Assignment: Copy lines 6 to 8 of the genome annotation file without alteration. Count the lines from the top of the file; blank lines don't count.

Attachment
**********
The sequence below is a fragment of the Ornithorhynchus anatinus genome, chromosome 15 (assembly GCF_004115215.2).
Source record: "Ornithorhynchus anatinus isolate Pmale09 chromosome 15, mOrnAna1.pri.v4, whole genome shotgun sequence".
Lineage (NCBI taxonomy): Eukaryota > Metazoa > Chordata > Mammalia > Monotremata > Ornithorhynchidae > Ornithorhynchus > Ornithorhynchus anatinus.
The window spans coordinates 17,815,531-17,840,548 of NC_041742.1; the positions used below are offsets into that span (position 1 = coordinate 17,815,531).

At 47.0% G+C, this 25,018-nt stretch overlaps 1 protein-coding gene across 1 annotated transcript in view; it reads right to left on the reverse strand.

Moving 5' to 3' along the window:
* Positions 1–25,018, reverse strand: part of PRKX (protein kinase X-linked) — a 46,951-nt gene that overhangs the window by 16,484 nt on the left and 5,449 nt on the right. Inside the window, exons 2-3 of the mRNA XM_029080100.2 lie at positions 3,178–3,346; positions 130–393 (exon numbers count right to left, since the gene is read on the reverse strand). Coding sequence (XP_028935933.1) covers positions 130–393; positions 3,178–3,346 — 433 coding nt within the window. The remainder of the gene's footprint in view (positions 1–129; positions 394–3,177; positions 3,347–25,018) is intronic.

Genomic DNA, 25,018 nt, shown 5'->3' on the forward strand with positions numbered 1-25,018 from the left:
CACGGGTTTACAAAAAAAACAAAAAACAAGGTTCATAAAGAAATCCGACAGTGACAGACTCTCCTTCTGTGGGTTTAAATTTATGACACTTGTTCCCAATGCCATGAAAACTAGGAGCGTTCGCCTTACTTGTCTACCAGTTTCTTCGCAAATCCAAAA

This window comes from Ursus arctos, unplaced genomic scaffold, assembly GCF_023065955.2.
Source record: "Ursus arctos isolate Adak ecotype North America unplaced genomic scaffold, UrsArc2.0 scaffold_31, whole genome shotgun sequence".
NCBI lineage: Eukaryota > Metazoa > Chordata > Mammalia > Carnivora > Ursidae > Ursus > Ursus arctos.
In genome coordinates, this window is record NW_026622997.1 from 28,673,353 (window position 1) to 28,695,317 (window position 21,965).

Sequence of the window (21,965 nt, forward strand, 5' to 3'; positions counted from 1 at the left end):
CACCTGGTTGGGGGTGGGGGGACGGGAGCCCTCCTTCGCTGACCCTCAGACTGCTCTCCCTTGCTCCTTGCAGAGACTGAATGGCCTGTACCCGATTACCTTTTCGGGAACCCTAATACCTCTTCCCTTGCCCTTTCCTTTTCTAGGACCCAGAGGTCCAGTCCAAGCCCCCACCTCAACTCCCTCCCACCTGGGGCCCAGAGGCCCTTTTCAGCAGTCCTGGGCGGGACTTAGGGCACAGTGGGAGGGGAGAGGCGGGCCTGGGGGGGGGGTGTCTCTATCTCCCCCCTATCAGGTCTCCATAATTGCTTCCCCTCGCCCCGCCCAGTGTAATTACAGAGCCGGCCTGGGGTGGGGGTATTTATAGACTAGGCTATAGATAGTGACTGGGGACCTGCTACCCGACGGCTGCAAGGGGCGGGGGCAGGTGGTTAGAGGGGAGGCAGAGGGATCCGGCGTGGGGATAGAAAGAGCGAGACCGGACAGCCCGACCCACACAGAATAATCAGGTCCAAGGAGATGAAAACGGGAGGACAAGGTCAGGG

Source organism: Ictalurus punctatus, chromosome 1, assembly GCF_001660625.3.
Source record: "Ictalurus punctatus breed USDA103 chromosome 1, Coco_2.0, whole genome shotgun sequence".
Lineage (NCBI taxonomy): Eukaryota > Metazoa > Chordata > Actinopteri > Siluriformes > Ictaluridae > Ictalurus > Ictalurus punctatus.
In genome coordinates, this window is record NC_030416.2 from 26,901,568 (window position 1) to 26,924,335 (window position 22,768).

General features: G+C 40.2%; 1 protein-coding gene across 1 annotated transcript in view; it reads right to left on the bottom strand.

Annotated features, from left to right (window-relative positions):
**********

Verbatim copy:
Moving 5' to 3' along the window:
* Positions 1–25,018, reverse strand: part of PRKX (protein kinase X-linked) — a 46,951-nt gene that overhangs the window by 16,484 nt on the left and 5,449 nt on the right. Inside the window, exons 2-3 of the mRNA XM_029080100.2 lie at positions 3,178–3,346; positions 130–393 (exon numbers count right to left, since the gene is read on the reverse strand). Coding sequence (XP_028935933.1) covers positions 130–393; positions 3,178–3,346 — 433 coding nt within the window. The remainder of the gene's footprint in view (positions 1–129; positions 394–3,177; positions 3,347–25,018) is intronic.

Genomic DNA, 25,018 nt, shown 5'->3' on the forward strand with positions numbered 1-25,018 from the left: